In 2016, the last year of N fertility application, Dave fertilized in 25-foot bands (completely by accident) and noticed that except for about five percent of the pasture, there was even production and no visible striping. This gave him the confidence to go fertilizer-free in 2017.
Their grass production in 2017 and 2018 supported 180 ewes and 280 lambs, as in previous years. An unanticipated side benefit of the adaptive grazing practices was that winter stockpile pasture forage DM availability increased 2.3 times, resulting in 15,600 ewe days of winter grazing compared to the former average of 6,750 ewe days. Since winter hay feeding is by far the largest single annual expense in a livestock operation, the significant increase in winter stockpile DM provides opportunity for cost savings.
For a short video describing their winter stockpile grazing, go to: Regenerative Grazing: Learning from Nature. Stockpiled Grass
The transition to adaptive grazing resulted in a slight decrease in individual lamb average daily gain (ADG) for weaned lambs, decreasing from 0.65 lbs/day to 0.62 lbs/day. This amounted to a total decrease in lamb ADG value of $1,490, or $5.41/lamb at $1.80 /lb. However, this was more than offset by the annual savings in nitrogen fertilizer ($3,926), irrigation energy (25% less, or $1,229), and irrigation labor (25% less, or $1,696), producing a yearly net savings of $5,361 or $167.53 for the 32-acre farm for 2017 and 2018.
Additional benefits include:
● Increased resiliency in the soil and response to challenges. For example, in 2016 a drought significantly reduced water availability from the nearby river. However, Dave and Jenny were able to continue optimum forage production with reduced irrigation due to better soil moisture retention. In the past, forage production declined significantly when drought was experienced.
● The improved soil microbial population has resulted in increased nutrient density in the forages leading to better end-product flavor profiles and improved sales and customer feedback.
● Farming is more fun! Dave and Jenny now have more time for themselves. They take more time for vacations and their love of camping.
● In 2019 Dave and Jenny were able to market all of their grass finished lambs directly to restaurants, Montana State University Dining Hall, retail stores, and direct to consumers. This is a direct result of their regenerative practices and ability to market those enhanced attributes. They plan to increase lamb sales by another 40 lambs in 2020. Compared to a live lamb market value of $1.80/lb, meaning the average lamb is worth $162 on the commodity lamb market, they are able to add value through direct marketing and increase the value per lamb to between $270 and $300.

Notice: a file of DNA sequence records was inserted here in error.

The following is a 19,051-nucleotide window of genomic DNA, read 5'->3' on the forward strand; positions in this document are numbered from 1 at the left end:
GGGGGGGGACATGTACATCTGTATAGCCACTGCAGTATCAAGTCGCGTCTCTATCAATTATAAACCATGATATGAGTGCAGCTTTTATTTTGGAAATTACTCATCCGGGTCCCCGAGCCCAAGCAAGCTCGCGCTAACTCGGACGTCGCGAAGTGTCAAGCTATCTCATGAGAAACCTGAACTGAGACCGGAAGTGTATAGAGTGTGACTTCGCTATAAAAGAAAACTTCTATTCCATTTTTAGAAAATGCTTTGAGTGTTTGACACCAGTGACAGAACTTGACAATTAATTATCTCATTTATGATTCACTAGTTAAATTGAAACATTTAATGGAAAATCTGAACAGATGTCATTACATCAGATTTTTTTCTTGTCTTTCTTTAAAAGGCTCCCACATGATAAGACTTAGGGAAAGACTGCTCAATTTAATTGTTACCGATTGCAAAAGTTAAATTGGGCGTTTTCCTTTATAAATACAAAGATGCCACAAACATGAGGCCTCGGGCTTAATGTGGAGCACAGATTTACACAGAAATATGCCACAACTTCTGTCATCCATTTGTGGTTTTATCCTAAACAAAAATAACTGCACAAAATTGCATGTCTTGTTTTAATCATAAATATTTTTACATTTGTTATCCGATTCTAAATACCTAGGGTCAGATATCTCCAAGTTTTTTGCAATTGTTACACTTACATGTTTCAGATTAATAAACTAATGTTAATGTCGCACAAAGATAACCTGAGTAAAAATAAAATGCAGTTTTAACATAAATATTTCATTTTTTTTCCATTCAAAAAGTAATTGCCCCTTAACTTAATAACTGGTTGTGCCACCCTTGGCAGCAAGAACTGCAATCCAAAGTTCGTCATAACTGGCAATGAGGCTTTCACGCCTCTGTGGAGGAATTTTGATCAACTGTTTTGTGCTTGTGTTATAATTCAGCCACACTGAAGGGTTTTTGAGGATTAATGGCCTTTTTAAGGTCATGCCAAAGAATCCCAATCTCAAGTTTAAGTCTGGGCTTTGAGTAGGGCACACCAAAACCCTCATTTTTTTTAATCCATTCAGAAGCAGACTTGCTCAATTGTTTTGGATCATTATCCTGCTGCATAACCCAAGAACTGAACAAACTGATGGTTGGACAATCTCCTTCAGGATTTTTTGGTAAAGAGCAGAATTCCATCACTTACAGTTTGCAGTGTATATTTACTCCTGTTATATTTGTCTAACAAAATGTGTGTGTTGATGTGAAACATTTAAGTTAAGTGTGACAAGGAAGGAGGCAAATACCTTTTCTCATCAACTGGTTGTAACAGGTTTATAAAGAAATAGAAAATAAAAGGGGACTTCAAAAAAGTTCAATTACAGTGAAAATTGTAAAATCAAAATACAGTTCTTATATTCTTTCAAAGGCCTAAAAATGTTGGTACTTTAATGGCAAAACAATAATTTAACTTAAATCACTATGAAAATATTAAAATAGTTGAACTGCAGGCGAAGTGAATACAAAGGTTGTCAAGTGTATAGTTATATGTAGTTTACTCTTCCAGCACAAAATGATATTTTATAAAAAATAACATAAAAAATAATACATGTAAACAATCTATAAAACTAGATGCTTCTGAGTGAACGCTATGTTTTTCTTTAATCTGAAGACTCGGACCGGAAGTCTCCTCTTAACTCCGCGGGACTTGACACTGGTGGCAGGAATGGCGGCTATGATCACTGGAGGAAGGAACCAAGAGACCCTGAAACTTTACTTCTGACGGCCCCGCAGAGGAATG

Dave and Jenny have found that the biggest challenge they face is themselves. How will they react when confronted with a problem, especially one that is unanticipated? Will they stay the course or will they bail?
As an example, in 2015, they experienced a significant increase in Barber Pole Worm parasite infestation in their sheep. It was unforeseen and discouraging. However, instead of relying on their old system of inputs, they thought of all of the potential of working with nature. Instead of using parasiticides and other chemicals that can cause damage to other beneficial organisms beyond the target pest organism (Barber Pole Worms), Dave and Jenny turned to fence line weaning of lambs, dramatically reducing the stress of weaning. This, in turn, greatly reduced.
Barber Pole Worm infestation. Additionally, they are now selecting for ewes that exhibit resistance to internal parasites.
Perhaps the biggest lesson Dave and Jenny have learned: respond to challenges with biology rather than with chemistry.
Dave and Jenny have discovered that working with nature instead of fighting nature reaps big rewards. The resiliency they have added to their farm since starting the regenerative transition has been priceless. Their mindset has changed so that whenever they do encounter a problem or challenge, they always ask how they can work WITH nature to resolve the issue rather than rote reliance on synthetic and chemical inputs.
Starting with soils that were less than 1.5% SOM and taking them to over 5.5% in such a short period of time has been very encouraging. They were told many times that it was not possible to alter SOM that rapidly. They even took an old dairy cattle drylot that was 1.0% SOM and increased the organic matter to 4.3% in just 5 years.
Dave and Jenny consider this an ongoing journey understanding that they will never achieve full regeneration, but that they can continuously make incremental progress that will improve their net profitability, soil health, ecosystem health, and quality of life for some time to come. It is a journey they are happy they started.